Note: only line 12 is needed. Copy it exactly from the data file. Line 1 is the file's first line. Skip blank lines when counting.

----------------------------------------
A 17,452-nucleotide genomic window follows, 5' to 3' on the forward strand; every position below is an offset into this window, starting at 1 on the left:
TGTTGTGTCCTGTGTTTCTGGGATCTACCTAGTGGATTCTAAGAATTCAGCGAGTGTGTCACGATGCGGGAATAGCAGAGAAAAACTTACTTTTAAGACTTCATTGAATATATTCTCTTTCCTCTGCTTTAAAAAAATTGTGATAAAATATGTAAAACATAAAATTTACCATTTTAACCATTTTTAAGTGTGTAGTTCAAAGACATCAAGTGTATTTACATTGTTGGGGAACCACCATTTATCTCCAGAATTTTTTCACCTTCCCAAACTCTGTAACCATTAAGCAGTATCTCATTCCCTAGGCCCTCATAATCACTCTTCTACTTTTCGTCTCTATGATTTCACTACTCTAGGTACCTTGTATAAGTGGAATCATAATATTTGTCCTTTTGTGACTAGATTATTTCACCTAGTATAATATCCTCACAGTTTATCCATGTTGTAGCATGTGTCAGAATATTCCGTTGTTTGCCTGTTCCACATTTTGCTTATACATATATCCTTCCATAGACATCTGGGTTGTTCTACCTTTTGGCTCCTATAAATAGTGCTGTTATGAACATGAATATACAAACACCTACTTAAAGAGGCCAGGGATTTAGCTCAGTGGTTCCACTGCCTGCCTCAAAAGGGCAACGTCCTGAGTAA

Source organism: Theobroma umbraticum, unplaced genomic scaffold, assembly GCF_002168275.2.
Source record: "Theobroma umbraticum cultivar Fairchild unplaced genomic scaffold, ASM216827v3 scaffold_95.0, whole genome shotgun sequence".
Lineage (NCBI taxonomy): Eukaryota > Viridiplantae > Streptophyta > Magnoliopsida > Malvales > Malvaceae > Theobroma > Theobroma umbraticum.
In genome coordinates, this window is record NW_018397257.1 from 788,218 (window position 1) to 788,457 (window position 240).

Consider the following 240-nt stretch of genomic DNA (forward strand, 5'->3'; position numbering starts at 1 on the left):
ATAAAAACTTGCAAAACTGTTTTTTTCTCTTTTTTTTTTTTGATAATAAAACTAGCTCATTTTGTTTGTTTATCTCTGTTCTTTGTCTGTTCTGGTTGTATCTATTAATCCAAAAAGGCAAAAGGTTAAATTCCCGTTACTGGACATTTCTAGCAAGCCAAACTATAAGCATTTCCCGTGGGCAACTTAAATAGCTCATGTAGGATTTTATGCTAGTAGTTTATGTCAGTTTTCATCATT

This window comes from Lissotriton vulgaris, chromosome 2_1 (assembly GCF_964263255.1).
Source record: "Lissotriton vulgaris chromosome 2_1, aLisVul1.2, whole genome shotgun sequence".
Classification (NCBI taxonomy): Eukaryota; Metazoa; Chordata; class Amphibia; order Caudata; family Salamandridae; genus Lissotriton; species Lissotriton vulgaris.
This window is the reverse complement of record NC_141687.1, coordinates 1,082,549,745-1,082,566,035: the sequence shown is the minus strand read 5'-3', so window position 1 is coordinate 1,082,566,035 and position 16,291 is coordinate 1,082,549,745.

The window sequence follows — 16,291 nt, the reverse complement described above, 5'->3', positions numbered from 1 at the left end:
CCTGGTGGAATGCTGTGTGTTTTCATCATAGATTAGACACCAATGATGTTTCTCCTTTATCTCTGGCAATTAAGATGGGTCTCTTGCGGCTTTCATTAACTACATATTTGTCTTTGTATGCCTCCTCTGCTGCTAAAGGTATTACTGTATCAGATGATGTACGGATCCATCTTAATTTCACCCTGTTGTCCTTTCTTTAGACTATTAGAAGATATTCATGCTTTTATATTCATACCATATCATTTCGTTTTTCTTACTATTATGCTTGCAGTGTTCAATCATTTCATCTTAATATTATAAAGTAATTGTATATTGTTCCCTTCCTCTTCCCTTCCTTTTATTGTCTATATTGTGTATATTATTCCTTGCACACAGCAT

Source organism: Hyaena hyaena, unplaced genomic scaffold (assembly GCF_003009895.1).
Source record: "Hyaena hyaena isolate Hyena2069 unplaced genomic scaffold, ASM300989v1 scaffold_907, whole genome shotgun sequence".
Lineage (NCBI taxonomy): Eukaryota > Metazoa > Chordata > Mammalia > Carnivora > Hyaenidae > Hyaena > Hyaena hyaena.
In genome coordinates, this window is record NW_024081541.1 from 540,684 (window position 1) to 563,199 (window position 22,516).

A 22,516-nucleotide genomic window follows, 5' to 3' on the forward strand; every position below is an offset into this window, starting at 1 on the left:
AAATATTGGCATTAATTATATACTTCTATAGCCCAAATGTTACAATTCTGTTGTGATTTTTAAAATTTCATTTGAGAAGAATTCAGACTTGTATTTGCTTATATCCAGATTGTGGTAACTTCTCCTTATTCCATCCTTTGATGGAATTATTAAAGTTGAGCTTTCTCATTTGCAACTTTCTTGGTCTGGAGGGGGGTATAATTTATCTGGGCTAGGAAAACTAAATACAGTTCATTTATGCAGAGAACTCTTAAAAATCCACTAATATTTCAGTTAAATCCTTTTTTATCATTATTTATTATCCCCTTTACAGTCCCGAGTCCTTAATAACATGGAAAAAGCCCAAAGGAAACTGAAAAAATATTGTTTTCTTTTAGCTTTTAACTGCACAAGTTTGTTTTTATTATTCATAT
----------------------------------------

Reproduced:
This window is the reverse complement of record NC_141687.1, coordinates 1,082,549,745-1,082,566,035: the sequence shown is the minus strand read 5'-3', so window position 1 is coordinate 1,082,566,035 and position 16,291 is coordinate 1,082,549,745.